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Photographer Olivia Parker’s long career has been distinguished by her injection of fresh energy into the formal and venerable genre of Still Life. In work ranging from three decades ago to the present, Robert Klein is featuring Parker’s “Still/Life” work at his gallery on Newbury Street through January 31, 2015, in conjunction with “The Eye’s Mind”, probing the visual-verbal interplay of books, at Ars Libri in Boston’s SoWa gallery district through December 27th, 2014. In both exhibits, Parker arranges her frames of natural and manmade objects with a visual grace that stems from a breadth and depth of experience that is matched only by her remarkable ingenuity.
Parker suspects the still life has persisted across media and millennia because it depicts our most basic desires and despairs: food, shelter, sex and death. And while her work retains the most formal constructs of 17th century Dutch, Flemish and Spanish painting, such as vibrant and sharply focused fruits, vegetables and animals contrasting against a dark background, Parker introduces surprises. The buzzing insect here or a wafting tulip there engages and delights the eye, awakening us to the immediacy of everyday objects. Her juxtapositions of the animate and inanimate are a striking reminder of the co-existence of life and death.
The traditional still-life is known for a rather flat field containing realistically tack-sharp objects. One of Parker’s most notable departures from this format is her embrace of a pronounced depth of field. Her exploration of space and light reflects a strong Asian influence and is literally a breath of fresh air, as Parker opens up her backgrounds with unfocused views mostly to the outdoors. Often, these photographs include silhouetted figures that bring gesture into the frame, and further emphasize the dynamic contrasts – living v. non-living, light v. shadow, sharp v. blurry, hard v. soft, to name a few – that make Parker’s photographs so mesmerizing.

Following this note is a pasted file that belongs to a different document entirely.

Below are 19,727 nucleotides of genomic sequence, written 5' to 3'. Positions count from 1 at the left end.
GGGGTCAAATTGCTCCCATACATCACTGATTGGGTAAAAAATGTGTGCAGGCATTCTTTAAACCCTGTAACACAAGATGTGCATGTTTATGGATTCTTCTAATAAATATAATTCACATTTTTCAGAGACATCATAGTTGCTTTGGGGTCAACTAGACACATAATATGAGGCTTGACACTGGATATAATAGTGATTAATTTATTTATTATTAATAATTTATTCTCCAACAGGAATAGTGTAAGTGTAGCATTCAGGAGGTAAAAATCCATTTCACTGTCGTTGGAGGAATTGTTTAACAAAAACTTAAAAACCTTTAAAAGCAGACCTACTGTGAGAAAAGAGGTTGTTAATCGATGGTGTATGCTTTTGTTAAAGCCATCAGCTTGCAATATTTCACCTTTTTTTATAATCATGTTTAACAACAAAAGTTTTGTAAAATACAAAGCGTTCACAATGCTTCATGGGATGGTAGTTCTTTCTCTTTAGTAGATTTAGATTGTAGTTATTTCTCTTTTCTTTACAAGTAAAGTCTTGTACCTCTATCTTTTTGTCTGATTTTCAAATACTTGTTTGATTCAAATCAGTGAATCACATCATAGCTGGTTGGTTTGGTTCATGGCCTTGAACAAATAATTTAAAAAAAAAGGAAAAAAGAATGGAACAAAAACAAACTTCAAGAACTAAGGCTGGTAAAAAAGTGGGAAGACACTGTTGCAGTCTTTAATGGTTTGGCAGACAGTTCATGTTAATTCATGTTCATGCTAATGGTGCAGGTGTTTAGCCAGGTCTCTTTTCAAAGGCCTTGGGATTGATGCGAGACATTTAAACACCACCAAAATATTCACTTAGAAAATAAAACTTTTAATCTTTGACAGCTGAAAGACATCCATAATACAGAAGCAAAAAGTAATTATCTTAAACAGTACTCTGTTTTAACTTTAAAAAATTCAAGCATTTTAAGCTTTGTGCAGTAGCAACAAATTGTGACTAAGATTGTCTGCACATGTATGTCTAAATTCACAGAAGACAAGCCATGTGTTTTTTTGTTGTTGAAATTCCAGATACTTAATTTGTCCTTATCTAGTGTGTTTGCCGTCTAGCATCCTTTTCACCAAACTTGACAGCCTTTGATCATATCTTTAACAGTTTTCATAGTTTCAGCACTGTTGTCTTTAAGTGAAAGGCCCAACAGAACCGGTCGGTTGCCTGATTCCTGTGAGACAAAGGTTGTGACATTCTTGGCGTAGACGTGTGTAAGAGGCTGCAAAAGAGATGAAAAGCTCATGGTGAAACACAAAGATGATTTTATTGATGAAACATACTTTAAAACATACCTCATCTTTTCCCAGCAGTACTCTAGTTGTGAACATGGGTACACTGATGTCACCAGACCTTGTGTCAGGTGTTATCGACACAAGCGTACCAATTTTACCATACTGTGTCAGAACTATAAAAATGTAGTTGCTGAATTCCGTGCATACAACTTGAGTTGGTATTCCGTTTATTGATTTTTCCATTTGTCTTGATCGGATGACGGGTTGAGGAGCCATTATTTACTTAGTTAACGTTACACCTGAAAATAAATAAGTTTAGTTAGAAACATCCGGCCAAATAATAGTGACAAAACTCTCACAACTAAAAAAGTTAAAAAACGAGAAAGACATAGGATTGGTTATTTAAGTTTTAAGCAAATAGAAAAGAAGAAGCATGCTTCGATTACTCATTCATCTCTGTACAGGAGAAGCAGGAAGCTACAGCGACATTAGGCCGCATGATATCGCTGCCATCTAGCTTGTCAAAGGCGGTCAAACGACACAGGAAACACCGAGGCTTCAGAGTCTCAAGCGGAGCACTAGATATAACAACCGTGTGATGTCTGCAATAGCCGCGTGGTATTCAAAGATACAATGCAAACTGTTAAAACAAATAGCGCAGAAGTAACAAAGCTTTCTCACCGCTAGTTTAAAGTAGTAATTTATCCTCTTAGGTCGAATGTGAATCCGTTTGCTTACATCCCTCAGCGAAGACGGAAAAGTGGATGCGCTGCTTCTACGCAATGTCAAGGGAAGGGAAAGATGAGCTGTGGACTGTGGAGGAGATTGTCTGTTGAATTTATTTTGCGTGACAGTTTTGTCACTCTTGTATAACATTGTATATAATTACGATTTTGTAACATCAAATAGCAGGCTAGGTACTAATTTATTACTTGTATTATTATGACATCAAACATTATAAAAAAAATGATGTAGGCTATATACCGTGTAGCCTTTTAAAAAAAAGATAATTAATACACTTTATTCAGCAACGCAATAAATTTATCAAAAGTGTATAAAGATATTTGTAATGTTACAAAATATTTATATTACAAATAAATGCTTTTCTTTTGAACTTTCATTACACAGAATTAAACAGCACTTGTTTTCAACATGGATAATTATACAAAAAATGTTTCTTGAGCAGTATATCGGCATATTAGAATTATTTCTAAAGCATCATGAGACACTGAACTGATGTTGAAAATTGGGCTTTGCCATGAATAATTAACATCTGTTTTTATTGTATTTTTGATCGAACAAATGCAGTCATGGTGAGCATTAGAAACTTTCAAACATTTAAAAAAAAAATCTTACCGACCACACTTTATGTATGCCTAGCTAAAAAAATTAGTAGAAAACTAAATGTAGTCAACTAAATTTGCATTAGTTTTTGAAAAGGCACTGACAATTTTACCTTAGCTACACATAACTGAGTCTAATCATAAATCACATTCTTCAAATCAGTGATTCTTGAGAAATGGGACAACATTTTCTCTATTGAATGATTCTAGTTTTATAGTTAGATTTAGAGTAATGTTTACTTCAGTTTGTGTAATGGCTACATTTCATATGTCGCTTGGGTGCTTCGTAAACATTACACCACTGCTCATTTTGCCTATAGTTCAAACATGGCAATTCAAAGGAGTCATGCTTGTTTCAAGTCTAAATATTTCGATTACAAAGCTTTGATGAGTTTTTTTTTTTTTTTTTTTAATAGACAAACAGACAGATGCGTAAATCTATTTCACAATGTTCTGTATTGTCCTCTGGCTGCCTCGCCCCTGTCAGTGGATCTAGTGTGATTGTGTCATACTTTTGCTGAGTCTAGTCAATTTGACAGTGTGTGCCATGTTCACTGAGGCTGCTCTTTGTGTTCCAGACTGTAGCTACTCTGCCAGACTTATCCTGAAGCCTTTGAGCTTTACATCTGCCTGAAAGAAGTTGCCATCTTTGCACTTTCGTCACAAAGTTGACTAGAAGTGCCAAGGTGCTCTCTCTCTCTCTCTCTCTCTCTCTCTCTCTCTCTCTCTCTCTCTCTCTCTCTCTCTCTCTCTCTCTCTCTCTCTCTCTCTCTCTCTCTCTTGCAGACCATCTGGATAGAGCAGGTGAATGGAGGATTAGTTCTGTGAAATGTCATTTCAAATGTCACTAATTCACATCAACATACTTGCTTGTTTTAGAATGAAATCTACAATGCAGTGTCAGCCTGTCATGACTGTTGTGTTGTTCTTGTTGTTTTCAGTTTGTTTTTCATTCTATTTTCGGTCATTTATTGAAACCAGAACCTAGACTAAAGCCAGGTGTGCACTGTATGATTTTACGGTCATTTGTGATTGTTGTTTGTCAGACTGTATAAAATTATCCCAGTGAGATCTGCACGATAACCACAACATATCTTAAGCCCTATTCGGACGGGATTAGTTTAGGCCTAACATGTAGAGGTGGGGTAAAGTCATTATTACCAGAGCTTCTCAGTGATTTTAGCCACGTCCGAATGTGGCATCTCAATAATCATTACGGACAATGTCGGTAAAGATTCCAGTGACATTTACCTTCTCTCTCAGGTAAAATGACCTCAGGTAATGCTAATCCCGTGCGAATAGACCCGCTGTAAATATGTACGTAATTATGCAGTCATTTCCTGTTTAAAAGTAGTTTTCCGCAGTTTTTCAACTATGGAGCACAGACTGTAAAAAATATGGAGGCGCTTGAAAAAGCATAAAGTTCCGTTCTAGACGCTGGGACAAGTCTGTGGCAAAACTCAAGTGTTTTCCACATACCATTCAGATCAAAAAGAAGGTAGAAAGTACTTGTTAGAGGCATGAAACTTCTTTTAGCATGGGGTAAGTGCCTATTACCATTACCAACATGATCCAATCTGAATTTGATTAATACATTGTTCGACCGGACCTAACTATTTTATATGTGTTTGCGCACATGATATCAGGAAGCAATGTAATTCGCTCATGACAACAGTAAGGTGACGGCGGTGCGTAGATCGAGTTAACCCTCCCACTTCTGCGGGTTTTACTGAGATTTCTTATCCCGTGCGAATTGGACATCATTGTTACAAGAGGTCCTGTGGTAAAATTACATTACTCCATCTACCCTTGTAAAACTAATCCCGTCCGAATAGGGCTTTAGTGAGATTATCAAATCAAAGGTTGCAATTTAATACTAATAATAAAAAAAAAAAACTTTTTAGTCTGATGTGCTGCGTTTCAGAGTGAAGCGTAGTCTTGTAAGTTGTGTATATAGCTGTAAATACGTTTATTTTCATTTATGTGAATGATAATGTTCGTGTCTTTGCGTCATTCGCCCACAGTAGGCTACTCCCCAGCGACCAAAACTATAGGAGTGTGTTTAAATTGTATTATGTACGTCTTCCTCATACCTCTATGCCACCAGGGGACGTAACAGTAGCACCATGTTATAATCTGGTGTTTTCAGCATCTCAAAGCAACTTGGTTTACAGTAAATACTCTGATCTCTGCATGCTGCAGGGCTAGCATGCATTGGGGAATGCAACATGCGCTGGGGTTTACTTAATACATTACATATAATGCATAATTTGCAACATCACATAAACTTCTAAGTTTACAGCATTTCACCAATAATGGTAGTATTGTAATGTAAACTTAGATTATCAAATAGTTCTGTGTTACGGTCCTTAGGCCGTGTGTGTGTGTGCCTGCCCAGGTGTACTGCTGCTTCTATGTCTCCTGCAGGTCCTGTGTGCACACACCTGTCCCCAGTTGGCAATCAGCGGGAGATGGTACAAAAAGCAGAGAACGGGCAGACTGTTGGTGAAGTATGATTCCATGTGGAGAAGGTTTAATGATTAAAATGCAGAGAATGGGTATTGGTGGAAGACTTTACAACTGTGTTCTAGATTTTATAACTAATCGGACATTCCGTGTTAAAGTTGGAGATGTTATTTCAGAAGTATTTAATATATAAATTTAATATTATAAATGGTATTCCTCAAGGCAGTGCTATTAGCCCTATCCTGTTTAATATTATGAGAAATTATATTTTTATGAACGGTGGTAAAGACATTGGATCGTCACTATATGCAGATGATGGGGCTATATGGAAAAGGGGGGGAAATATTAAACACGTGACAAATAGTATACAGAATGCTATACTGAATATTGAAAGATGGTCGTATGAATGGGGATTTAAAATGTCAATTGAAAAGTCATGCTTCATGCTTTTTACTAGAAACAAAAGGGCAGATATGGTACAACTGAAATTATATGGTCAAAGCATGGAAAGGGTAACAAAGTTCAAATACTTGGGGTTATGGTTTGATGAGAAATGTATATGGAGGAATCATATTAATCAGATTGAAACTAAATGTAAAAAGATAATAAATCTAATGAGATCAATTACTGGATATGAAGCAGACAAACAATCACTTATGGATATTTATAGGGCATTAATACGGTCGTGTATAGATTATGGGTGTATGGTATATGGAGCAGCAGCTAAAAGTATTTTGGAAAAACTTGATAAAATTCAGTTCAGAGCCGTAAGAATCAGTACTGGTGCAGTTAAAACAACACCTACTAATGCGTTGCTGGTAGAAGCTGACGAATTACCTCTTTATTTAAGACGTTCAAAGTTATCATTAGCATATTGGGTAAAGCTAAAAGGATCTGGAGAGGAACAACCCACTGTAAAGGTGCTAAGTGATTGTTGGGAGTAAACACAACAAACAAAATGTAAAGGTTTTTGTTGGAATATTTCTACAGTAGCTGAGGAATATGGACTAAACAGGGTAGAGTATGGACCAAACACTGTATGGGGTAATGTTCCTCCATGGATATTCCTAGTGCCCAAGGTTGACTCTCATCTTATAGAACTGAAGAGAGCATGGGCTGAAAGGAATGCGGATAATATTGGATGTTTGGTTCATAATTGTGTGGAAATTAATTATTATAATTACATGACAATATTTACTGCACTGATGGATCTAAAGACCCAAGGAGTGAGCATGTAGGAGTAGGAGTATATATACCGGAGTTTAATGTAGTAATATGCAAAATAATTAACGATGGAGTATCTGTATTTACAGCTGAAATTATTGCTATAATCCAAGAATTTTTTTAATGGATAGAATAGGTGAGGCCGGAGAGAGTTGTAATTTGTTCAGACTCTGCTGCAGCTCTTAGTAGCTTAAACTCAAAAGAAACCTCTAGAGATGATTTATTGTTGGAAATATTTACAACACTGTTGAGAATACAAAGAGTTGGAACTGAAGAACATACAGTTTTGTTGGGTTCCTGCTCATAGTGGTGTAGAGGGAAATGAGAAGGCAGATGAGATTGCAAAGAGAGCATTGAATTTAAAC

No less compelling is Parker’s foray into the world of the written word, “The Eye’s Mind”, appropriately housed at Ars Libri, the rare book dealer that serves as a satellite gallery for Robert Klein. In our verbal culture, the written word has undeniable authority. As objects, books represent the embodiment of both a work of art and of literature; they are graphic and tactile but also capture our imagination with ideas and pictures that transport us to places far and wide. Parker mines this visual-verbal dichotomy, picturing books both ancient and modern (some she created in order to be photographed) in a still-life context.
I think Parker’s work in “The Eye’s Mind” might well epitomize the way she balances “visual-intuitive mode and editorial-verbal mode”, the creative method that she describes as what she’s “been doing all along”. In this body of work, we can see the same implication of space in a sharply focused foreground with blurred background and Parker’s delicate touch in the balance of color and line. It is her use of text as picture and, conversely, picture as text that brings this work into the realm of very serious fun, demonstrating an unusual combination of intellectual curiosity, voracious experimentation and lyrical visual intuition. The allure of Parker’s photographs is that they have that rare ability to draw you in and reveal new meaning and beauty with every viewing – the very definition of sublime.
For more information about these dual exhibits, go to: http://www.robertkleingallery.com/index.php
To learn more about Olivia Parker, go to: http://oliviaparker.com/
Feature Image: “Passing, 2011” Epson Ultrachrome print from the series “Still/Life” by Olivia Parker (courtesy of the artist and Robert Klein Gallery, Boston)